AUGUST PHOTO SERIES – DAY 2 – Turkish Dancing

Our village wedding was one of the most bizarre days of my life. One of the best things though, was seeing Berkay and his friends/family dance around like absolute nutters! This photo was taken during one of the special dances only the men do – his brother ran off to grab a firework, stuck it in the middle of the circle and then the men danced around it, knees bending, doing little bunny hops, shoulders wriggling, fingers clicking… Complete madness but it definitely made everyone laugh, seeing the smiles on their faces! I’ve heard of women dancing around handbags, but men dancing around fireworks was a new one to me! Although it’s not a scenic photo, it certainly captures a moment of the ‘real Turkey’ and the madness it sometimes involves!

New Year’s Eve

While most people spent New Years in the warm at parties or celebrating with friends and family, me and Berkay decided to go up to London and watch the fireworks..
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First we took a detour to the O2, where we had lunch at Chiquitos, I booked in advance thinking it would be busy, but we were the only ones in there when we arrived at 2pm, perhaps everyone was preparing themselves for the night ahead. We had a lovely meal, with nachos to start, then Berkay had a half chicken with piri piri sauce, and I had the piri piri chicken fajitas. Well, if you can’t have actual Nandos, you might as well order the closest thing possible, right?
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After lunch we headed straight to Westminster station on the train, we got there around 5pm. Everyone had warned us to get there early in order to get a good spot, we wanted to be facing the London Eye directly from Embankment, and not on one of the bridges like we had 2 years ago. It was a good job we got there when we did, as there were already people sitting down along the whole length of the barriers, apparently some had been there since 11.30am, crazy. We found a good spot almost centre of the London Eye, and there were only 4 people in front of us, so we had a good view.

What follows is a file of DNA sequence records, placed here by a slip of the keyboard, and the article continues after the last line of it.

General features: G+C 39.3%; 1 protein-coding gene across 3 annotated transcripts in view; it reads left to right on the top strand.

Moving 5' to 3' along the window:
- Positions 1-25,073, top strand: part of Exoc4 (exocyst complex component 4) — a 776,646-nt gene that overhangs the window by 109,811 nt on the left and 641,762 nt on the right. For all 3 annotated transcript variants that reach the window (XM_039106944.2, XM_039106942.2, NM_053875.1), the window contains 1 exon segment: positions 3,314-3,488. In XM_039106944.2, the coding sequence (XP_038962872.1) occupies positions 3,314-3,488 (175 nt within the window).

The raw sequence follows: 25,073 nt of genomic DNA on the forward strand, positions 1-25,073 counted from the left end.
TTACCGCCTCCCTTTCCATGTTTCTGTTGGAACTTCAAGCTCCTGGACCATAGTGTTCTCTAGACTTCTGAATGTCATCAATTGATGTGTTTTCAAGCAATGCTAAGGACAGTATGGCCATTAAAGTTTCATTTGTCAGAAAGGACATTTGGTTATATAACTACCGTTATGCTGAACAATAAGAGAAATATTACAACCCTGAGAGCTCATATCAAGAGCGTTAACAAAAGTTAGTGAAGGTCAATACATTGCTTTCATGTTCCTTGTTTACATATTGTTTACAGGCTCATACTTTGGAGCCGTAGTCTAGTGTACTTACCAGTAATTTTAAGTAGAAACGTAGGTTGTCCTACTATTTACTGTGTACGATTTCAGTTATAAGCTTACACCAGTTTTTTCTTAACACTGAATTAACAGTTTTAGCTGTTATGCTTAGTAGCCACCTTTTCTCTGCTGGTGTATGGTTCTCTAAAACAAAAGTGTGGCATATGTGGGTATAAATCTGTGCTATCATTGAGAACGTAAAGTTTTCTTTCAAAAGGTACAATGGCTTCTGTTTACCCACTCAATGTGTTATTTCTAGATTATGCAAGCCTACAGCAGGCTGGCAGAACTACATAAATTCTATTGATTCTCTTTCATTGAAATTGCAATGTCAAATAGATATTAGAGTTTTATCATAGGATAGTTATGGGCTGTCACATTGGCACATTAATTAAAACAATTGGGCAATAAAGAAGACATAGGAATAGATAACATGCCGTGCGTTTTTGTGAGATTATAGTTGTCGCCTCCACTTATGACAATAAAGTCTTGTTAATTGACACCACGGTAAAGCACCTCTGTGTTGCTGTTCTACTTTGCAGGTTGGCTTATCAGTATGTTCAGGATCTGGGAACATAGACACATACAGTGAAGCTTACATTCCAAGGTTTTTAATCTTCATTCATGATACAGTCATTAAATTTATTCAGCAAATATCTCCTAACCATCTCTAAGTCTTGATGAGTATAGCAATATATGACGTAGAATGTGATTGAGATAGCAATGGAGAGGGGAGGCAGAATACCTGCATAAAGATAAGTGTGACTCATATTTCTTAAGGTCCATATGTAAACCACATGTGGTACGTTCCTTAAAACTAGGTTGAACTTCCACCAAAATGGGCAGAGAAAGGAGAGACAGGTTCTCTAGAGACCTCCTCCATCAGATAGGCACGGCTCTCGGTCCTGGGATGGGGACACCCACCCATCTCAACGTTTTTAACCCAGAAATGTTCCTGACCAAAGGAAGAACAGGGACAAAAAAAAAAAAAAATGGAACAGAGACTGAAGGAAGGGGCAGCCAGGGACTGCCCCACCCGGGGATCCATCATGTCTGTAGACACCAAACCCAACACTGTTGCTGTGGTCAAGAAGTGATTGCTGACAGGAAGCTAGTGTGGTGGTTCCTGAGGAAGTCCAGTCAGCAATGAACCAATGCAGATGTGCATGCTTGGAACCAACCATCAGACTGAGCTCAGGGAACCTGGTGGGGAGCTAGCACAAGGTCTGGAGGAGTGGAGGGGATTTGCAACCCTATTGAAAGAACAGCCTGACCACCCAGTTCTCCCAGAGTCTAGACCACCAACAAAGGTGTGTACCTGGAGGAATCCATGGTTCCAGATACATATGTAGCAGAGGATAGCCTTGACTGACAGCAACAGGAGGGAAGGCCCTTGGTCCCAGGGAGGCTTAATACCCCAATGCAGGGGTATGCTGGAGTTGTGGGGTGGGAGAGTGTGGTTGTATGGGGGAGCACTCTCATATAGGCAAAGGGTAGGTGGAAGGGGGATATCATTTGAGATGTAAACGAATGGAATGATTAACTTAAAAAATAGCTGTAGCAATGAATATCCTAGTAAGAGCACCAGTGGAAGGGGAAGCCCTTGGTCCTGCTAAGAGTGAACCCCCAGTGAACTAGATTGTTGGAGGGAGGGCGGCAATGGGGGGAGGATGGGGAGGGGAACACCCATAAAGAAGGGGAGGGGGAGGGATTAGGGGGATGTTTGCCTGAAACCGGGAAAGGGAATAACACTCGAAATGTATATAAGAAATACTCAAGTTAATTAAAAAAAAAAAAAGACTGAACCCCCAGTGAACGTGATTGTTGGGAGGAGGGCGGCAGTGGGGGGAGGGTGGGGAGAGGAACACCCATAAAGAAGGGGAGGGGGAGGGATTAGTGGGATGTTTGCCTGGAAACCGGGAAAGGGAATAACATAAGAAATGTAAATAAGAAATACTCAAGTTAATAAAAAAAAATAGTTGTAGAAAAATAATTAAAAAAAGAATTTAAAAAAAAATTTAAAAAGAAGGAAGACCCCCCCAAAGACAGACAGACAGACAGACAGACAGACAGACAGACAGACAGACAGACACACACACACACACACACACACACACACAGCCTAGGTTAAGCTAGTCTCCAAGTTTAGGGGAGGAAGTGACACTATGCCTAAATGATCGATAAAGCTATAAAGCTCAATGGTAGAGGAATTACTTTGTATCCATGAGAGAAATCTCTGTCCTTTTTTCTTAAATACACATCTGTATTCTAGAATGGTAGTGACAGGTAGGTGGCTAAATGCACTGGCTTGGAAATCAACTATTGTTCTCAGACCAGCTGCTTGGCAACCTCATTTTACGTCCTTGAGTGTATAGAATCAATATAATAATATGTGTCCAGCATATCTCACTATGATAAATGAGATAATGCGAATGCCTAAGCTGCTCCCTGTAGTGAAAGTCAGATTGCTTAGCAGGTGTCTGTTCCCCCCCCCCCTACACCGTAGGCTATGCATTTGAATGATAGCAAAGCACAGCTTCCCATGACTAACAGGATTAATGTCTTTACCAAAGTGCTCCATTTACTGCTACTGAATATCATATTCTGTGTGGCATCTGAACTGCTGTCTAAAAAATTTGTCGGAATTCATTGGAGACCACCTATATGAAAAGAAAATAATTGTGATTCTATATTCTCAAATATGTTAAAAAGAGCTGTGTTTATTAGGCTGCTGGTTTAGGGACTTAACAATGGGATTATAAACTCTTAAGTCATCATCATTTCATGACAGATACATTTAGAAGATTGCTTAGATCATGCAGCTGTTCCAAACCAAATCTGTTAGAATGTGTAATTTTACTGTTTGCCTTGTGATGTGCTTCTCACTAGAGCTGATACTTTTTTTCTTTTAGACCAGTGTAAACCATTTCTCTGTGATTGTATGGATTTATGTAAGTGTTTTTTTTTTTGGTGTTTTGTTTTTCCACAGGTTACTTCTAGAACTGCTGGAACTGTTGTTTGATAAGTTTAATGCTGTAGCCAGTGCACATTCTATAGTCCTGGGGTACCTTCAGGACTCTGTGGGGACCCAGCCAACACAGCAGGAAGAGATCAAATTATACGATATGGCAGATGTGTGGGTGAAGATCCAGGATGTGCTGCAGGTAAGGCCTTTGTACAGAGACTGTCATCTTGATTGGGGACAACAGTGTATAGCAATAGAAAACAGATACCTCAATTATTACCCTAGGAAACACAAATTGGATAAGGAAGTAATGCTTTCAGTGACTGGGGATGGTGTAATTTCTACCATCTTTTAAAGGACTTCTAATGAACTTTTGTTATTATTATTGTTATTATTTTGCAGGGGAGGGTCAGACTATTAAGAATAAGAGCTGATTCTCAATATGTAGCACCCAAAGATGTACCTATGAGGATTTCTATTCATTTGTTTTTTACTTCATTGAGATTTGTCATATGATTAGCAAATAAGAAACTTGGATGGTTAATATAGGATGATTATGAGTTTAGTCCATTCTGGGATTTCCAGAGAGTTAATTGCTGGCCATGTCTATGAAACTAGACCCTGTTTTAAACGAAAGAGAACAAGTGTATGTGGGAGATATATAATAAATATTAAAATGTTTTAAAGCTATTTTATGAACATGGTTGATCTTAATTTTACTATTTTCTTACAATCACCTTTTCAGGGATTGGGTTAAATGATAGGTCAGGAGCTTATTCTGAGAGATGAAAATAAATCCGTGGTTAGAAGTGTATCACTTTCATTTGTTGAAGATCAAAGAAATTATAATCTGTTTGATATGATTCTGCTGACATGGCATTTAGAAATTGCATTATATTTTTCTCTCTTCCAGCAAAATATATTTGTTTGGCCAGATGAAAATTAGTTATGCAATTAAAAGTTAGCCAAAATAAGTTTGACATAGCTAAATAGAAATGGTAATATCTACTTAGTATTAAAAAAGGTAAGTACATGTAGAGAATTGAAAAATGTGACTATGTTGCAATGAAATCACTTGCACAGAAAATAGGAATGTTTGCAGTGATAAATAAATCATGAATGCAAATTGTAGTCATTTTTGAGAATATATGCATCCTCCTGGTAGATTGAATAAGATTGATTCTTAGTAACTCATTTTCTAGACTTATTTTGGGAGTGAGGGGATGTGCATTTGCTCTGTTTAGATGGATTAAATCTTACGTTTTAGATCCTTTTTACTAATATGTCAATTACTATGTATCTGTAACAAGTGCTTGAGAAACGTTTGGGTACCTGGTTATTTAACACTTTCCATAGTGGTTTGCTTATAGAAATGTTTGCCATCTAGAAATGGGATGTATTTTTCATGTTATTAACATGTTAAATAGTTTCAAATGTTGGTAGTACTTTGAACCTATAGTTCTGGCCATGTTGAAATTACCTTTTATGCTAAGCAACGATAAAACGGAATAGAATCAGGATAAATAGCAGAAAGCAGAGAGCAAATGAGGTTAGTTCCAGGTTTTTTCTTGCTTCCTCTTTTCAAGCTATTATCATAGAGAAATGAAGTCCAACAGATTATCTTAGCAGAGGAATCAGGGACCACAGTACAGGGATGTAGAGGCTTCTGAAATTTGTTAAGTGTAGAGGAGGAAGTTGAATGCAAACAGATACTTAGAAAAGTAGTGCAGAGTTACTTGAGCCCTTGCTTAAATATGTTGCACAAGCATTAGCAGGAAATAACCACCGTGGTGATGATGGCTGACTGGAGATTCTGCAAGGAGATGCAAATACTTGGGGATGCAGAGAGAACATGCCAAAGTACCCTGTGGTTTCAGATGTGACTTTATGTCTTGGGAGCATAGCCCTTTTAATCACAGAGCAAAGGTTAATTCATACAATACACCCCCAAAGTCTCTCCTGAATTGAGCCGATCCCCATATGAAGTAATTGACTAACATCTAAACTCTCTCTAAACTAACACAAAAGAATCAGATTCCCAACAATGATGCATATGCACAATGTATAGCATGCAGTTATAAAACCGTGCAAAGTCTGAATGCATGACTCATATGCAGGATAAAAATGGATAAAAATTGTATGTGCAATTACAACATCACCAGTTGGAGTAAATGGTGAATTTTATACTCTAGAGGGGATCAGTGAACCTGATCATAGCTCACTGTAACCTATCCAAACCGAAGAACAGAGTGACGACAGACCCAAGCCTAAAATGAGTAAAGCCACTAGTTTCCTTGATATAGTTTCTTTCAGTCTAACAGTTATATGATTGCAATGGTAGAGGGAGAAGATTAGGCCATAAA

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We sat on our little fold up chairs and ate our snacks. For 7 hours. I still can’t quite believe we just sat there waiting for 7 hours, literally just staring at the London Eye praying the time would go fast, every dong of Big Ben we breathed a sigh of relief that another hour was over! We didn’t bring anything to amuse ourselves, we had no mobile or internet signal on our phones, and were very very bored. A few little arguments broke out over people pushing in and others complaining about being pushed and shoved, that amused us a little at least, it’s good to be nosey, or ‘people-watch’ as my mum calls it.